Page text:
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The Battalion

The Student News Site of Texas A&M University - College Station

The Battalion

The Student News Site of Texas A&M University - College Station

The Battalion

Texas A&M outfielder Jace Laviolette (17) and outfielder Hayden Schott (5) react react during Texas A&M’s game against Lamar on Tuesday, Feb. 27, 2024 at Blue Bell Park. (Chris Swann/The Battalion)
GALLERY: Baseball vs. Lamar
February 28, 2024
Texas A&M outfielder Jace Laviolette (17) reacts after hitting a home run during Texas A&M’s game against Lamar on Tuesday, Feb. 27, 2024 at Blue Bell Park. (Chris Swann/The Battalion)
A Lamar-velous night
February 27, 2024
Rylen Wiggins (2) smiling after earning a homerun during Texas A&Ms game against Sam Houston State on Tuesday, Feb. 27, 2024 at Davis Diamond. (Hannah Harrison/The Battalion)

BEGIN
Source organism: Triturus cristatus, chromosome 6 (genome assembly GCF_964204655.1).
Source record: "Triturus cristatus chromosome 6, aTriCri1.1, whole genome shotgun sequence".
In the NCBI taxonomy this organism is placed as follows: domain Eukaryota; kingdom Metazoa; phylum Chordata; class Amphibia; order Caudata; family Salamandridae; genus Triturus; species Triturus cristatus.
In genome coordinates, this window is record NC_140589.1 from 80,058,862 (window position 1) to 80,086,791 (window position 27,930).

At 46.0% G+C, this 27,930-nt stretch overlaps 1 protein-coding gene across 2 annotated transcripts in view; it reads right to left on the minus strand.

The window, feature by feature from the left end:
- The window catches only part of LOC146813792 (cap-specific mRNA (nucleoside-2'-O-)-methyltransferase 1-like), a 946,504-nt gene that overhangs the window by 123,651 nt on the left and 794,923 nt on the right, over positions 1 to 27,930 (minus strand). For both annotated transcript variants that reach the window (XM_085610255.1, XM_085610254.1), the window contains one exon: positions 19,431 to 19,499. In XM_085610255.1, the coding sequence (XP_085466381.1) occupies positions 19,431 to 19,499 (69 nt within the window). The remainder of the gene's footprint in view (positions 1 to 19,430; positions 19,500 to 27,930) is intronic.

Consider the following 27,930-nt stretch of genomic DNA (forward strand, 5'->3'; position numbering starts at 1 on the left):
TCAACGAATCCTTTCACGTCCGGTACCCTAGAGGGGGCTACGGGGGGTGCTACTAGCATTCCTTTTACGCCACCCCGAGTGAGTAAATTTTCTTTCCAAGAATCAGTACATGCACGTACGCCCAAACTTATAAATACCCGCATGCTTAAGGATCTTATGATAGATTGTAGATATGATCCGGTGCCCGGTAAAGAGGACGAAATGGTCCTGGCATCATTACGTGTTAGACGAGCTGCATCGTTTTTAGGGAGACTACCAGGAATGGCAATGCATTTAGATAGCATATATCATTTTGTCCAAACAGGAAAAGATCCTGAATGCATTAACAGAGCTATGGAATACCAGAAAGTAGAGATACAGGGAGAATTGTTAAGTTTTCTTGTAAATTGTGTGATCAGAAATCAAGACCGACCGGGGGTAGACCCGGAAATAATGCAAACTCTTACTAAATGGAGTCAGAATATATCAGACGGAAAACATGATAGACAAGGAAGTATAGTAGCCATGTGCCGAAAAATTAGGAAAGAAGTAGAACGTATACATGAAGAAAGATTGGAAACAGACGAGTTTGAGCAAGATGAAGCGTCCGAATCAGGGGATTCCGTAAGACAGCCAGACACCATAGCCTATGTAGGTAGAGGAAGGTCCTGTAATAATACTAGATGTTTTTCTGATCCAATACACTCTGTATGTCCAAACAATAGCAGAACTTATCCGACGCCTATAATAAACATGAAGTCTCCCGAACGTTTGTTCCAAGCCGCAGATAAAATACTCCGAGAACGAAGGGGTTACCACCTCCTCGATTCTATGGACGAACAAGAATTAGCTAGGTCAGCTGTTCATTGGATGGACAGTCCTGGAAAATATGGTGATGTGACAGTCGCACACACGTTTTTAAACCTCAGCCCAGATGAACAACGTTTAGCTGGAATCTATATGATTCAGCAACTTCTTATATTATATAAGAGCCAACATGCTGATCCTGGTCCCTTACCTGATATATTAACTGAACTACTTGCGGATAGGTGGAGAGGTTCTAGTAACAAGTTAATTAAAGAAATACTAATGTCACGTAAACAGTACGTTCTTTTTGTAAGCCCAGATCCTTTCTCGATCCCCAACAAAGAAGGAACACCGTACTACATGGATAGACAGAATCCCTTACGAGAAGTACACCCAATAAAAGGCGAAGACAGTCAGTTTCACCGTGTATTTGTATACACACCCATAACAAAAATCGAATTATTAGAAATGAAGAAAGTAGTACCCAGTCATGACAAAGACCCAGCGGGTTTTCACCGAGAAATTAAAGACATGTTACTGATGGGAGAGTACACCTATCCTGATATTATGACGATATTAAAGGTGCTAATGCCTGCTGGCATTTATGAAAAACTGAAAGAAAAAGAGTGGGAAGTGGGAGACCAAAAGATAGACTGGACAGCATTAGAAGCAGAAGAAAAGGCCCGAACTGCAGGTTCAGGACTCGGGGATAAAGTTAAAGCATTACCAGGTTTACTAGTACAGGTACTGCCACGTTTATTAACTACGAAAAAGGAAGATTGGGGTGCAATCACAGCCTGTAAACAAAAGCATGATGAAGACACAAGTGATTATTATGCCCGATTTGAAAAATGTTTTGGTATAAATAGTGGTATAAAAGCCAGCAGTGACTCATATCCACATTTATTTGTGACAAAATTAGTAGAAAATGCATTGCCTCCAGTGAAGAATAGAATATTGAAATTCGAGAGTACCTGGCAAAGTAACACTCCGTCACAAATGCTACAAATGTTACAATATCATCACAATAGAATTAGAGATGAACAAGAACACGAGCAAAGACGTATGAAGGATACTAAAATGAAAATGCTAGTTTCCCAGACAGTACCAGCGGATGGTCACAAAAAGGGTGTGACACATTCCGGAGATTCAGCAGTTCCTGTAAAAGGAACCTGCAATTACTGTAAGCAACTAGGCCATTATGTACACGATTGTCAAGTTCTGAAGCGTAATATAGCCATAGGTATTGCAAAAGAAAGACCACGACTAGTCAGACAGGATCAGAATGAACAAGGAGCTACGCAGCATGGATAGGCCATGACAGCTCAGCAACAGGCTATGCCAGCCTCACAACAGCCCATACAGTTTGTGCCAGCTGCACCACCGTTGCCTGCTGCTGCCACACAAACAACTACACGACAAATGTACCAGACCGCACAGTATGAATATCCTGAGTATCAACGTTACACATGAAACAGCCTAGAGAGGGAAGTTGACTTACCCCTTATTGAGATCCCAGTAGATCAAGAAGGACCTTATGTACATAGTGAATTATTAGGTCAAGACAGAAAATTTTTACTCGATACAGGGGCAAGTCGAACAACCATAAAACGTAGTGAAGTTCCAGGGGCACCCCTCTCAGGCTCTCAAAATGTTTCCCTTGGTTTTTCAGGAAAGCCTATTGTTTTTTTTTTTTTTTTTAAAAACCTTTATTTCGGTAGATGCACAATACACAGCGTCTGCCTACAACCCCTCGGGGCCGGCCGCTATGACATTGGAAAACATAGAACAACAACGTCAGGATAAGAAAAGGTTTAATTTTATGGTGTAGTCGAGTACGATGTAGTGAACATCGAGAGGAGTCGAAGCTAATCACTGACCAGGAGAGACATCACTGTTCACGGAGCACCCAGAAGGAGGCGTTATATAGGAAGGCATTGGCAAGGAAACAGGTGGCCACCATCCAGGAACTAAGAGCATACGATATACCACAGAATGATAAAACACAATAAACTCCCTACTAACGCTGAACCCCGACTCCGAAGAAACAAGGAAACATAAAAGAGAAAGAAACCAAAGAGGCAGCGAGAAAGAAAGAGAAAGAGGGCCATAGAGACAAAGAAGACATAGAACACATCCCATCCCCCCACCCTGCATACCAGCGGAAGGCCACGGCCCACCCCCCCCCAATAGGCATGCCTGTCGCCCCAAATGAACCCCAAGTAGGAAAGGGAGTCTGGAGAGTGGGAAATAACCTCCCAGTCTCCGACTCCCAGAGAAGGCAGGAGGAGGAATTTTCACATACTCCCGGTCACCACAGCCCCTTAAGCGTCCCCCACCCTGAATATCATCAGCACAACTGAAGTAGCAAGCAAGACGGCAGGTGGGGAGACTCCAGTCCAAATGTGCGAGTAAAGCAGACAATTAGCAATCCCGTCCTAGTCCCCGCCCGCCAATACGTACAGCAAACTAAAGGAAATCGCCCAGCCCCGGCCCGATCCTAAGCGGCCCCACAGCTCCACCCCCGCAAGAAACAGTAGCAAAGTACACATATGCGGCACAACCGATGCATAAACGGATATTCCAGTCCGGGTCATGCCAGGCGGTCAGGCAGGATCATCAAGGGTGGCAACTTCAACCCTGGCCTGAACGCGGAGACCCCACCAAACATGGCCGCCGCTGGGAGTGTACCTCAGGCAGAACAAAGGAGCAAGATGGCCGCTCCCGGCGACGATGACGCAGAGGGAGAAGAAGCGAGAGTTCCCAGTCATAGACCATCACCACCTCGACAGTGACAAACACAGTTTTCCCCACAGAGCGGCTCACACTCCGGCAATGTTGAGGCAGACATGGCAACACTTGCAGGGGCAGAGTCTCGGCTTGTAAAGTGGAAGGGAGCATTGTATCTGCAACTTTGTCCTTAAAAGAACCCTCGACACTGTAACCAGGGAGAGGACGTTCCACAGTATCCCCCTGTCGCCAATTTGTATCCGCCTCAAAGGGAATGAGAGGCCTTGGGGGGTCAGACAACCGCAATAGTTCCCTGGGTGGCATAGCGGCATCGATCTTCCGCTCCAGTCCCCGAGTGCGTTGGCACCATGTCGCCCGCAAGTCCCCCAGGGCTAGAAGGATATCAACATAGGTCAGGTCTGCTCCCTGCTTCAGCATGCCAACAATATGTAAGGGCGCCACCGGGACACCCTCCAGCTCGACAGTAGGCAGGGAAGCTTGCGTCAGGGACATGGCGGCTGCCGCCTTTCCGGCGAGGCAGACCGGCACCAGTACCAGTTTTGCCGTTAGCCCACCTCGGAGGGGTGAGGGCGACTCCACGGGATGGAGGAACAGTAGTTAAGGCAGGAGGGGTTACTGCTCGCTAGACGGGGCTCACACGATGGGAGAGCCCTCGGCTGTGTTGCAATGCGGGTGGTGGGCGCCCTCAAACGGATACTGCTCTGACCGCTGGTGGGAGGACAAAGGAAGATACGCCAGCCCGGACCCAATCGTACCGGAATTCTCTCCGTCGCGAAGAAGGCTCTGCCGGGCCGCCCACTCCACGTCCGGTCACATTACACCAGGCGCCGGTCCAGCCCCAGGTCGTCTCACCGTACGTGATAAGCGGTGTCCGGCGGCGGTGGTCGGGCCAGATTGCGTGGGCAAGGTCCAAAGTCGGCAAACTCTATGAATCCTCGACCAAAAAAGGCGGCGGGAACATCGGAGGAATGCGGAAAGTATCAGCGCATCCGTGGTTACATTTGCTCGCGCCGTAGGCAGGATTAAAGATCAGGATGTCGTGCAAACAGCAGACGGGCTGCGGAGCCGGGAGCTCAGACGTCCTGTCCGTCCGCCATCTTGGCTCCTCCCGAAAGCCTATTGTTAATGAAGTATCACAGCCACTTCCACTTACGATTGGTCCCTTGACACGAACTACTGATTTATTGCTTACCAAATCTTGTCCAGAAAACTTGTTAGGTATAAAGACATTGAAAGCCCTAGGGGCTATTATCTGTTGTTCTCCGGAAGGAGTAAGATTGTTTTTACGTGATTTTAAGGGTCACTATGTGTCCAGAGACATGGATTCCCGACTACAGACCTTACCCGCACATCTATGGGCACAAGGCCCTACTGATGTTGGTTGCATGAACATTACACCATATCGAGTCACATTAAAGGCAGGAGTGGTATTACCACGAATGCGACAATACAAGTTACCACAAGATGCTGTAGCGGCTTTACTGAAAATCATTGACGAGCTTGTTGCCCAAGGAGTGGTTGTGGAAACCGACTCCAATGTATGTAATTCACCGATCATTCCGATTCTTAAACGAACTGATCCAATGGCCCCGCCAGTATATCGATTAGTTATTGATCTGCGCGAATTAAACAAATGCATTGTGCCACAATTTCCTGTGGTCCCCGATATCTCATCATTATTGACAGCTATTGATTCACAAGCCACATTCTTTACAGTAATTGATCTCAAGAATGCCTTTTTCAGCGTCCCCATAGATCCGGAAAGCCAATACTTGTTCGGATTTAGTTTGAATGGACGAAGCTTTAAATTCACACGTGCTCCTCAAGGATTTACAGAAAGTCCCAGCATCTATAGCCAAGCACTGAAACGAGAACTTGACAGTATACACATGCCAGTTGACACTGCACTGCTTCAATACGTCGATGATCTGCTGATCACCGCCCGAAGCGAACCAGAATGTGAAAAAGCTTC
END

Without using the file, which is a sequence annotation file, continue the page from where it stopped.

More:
Bye bye Bearkats
February 27, 2024
Sitting around the kitchen table with people to share a meal makes a bigger impact in your life than you realize. Opinion writer Nihan Iscan says that there is a strong connection between food, memories and contentment. (Photo courtesy of Jill Wellington/Pixabay)
Opinion: Don’t eat alone
February 27, 2024
Texas A&M outfielder Jace Laviolette (17) and outfielder Hayden Schott (5) react react during Texas A&M’s game against Lamar on Tuesday, Feb. 27, 2024 at Blue Bell Park. (Chris Swann/The Battalion)
GALLERY: Baseball vs. Lamar
February 28, 2024
Texas A&M outfielder Jace Laviolette (17) reacts after hitting a home run during Texas A&M’s game against Lamar on Tuesday, Feb. 27, 2024 at Blue Bell Park. (Chris Swann/The Battalion)
A Lamar-velous night
February 27, 2024